When their paths cross, the entire forest must unite, performing an ancient ritual to combat this new evil. While the world of Evorath deals with this great threat, Artimus and his companions must put their internal conflicts to rest as they work together to combat this harbinger of death. As they work towards this common goal, they find that they each have their own, unique gifts to offer. But, will they be strong enough to survive?
The first of many stories taking place in the world of Evorath, this series gives readers the thrill of an epic fantasy while introducing characters who are struggling to balance the demands of society with their own personal desires. One thing is for sure: at the end of it all, nothing will be the same.

Review

The story follows Artimus who is the head investigator for the Elvish kingdom. Artimus comes across an interesting investigation and falls in love with a beautiful elvish druid named Savannah. Artimus must fight off the dangers all around the kingdoms while balancing his personal life and his love to Savannah. This was a very nice story to read. This book is a great fantasy book and I enjoyed the classic fantasy feel of the book. I fell in love with the world from the beginning till the end and the author shows us many races and gorgeous places. The land of Frovath seems perfect and the story is full of adventures and friendships.

This book has lots of races, wonderful adventure, magic and tons of action. All these make the story a fast pass read and a fun story to follow and I can’t wait to read the next book.

 

You go through everything with the characters and feel their problems. I loved the Dryads, they are so intriguing and they bring a lot to the story. My favorite character is Irontail, but they are all written in a wonderful way, even the bad guys (this was important to me).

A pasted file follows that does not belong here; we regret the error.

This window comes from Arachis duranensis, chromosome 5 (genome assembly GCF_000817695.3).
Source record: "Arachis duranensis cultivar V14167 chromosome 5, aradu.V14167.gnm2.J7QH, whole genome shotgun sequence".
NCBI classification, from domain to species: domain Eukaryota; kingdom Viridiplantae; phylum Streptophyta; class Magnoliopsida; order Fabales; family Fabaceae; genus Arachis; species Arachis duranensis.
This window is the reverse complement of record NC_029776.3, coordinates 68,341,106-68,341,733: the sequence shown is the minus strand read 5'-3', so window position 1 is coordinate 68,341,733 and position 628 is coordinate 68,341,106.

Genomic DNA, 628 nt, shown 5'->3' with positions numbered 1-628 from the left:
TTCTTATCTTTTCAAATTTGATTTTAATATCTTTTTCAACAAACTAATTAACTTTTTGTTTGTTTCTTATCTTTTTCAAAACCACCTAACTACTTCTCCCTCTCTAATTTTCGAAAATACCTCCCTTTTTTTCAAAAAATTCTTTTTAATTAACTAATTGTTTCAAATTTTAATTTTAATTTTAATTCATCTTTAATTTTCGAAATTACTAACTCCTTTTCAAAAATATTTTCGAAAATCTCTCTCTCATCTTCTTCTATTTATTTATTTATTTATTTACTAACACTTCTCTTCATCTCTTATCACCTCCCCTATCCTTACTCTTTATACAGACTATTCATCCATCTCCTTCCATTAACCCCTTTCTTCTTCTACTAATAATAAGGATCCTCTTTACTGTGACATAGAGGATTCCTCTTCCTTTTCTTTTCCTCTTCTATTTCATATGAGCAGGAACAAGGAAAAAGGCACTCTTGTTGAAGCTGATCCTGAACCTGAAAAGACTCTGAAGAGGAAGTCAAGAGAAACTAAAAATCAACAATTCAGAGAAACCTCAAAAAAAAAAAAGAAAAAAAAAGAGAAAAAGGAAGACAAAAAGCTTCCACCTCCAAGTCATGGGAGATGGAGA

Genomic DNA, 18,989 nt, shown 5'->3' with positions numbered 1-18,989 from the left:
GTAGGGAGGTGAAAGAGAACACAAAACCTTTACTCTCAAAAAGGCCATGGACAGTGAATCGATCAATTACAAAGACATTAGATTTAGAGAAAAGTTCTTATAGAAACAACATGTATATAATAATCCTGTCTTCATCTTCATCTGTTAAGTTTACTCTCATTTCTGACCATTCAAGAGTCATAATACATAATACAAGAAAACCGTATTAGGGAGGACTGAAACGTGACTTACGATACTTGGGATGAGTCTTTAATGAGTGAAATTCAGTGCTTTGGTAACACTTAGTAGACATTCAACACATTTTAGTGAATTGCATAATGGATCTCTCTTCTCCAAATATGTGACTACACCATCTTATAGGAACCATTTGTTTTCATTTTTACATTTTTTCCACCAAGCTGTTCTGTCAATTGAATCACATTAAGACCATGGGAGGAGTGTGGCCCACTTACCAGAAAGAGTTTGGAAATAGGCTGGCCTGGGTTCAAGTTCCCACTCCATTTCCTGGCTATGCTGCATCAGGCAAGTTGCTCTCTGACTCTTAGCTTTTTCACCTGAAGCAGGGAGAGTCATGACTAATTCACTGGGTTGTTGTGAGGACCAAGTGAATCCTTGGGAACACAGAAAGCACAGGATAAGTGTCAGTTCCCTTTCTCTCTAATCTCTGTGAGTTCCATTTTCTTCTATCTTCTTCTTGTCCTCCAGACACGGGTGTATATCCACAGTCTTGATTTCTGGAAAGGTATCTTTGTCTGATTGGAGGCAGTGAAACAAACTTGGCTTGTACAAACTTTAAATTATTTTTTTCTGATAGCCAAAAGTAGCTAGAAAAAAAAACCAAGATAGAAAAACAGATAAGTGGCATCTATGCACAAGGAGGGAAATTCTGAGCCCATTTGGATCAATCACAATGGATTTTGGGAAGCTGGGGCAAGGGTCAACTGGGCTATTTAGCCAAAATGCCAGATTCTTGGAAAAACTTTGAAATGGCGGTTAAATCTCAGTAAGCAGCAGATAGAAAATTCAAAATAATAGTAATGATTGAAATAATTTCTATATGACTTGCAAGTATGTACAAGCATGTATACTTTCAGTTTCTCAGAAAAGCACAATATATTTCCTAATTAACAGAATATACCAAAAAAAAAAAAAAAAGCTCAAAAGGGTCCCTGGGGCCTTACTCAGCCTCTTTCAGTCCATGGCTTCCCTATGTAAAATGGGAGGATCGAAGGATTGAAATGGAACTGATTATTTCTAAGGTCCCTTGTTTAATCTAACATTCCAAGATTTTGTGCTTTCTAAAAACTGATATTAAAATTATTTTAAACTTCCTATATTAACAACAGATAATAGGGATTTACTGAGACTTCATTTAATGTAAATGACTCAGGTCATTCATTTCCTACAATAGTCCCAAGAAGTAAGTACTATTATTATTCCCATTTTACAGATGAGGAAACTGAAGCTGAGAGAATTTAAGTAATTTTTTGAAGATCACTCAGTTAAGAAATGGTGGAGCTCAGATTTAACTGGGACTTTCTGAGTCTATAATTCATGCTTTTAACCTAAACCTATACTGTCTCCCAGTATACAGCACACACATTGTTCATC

I loved the author’s writing style. The author has done something unique here, he shows us the character as humans that need to cook or clean, even when their world is in danger. These simple acts show us, just how much we need to feel normal and do normal things, even if the world around us is in chaos.

The story follows different characters, through the different point of views, but the author did a great job following them and describing everything that you knew who the character was, just by how they moved and did things, even before they spoke.

The first 3 chapters were a bit slow to read, but as an avid Fantasy reader, this is a common thing so I was used to it.

The ending of the book left me with wanting more, and more questions were asked. I want to know of this world and about the characters, can’t wait to read the next book.

The cover is gorgeous and once you read the book, you’ll know who it is on the cover.

The blurb was nice and intriguing and made me want to read the book.


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Author Interview

Author Interview: Patrick A. Roland

Welcome to TRB’s Author Interview Lounge. Today, I’d like to welcome, Patrick A. Roland, author of Unpacked Sparkle.

About the author:

A new voice in self-help, author Patrick A. Roland, in partnership with Az Publishing Services, has released his new memoir about grief and recovery, Unpacked Sparkle, now available on Amazon.